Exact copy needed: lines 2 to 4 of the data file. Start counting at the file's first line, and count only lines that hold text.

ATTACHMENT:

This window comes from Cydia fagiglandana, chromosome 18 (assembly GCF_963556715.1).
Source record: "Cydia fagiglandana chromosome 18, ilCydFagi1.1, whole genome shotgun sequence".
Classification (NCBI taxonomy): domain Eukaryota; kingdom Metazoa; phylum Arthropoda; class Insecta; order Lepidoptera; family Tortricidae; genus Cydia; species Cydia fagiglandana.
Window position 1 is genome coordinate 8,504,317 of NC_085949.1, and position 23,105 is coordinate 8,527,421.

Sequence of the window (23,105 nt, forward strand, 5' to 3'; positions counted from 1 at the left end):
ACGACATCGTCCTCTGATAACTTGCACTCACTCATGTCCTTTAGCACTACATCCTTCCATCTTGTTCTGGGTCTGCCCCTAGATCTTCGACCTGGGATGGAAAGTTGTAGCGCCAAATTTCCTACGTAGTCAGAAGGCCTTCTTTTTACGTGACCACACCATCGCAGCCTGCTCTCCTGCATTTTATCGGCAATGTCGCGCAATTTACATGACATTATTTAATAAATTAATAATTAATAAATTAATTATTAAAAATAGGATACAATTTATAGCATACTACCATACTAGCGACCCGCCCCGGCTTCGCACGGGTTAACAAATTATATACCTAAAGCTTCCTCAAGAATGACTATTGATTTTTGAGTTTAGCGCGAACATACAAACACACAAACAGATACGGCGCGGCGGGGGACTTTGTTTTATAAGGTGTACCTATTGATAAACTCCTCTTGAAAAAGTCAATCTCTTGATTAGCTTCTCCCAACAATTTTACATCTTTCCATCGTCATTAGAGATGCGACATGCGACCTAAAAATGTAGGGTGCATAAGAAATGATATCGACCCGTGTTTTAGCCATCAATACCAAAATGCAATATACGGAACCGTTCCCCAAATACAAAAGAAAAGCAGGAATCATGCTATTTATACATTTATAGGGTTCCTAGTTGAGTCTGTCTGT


Source record: "Cydia fagiglandana chromosome 18, ilCydFagi1.1, whole genome shotgun sequence".
Classification (NCBI taxonomy): domain Eukaryota; kingdom Metazoa; phylum Arthropoda; class Insecta; order Lepidoptera; family Tortricidae; genus Cydia; species Cydia fagiglandana.
Window position 1 is genome coordinate 8,504,317 of NC_085949.1, and position 23,105 is coordinate 8,527,421.